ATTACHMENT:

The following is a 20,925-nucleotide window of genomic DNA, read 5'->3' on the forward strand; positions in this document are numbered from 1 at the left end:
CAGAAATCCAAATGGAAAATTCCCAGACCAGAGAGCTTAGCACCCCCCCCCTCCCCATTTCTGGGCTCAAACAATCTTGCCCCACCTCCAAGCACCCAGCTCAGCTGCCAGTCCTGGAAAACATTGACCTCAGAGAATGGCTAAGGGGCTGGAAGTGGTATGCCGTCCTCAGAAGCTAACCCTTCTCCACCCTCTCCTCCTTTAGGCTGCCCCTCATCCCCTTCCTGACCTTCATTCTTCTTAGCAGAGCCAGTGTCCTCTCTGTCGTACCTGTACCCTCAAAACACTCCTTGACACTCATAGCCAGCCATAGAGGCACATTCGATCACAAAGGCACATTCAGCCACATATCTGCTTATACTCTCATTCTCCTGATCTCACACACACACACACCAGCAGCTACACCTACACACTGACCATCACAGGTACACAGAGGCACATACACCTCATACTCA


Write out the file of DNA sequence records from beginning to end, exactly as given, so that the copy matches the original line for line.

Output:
The following is a 20,925-nucleotide window of genomic DNA, read 5'->3' on the forward strand; positions in this document are numbered from 1 at the left end:
CAGAAATCCAAATGGAAAATTCCCAGACCAGAGAGCTTAGCACCCCCCCCCTCCCCATTTCTGGGCTCAAACAATCTTGCCCCACCTCCAAGCACCCAGCTCAGCTGCCAGTCCTGGAAAACATTGACCTCAGAGAATGGCTAAGGGGCTGGAAGTGGTATGCCGTCCTCAGAAGCTAACCCTTCTCCACCCTCTCCTCCTTTAGGCTGCCCCTCATCCCCTTCCTGACCTTCATTCTTCTTAGCAGAGCCAGTGTCCTCTCTGTCGTACCTGTACCCTCAAAACACTCCTTGACACTCATAGCCAGCCATAGAGGCACATTCGATCACAAAGGCACATTCAGCCACATATCTGCTTATACTCTCATTCTCCTGATCTCACACACACACACACCAGCAGCTACACCTACACACTGACCATCACAGGTACACAGAGGCACATACACCTCATACTCA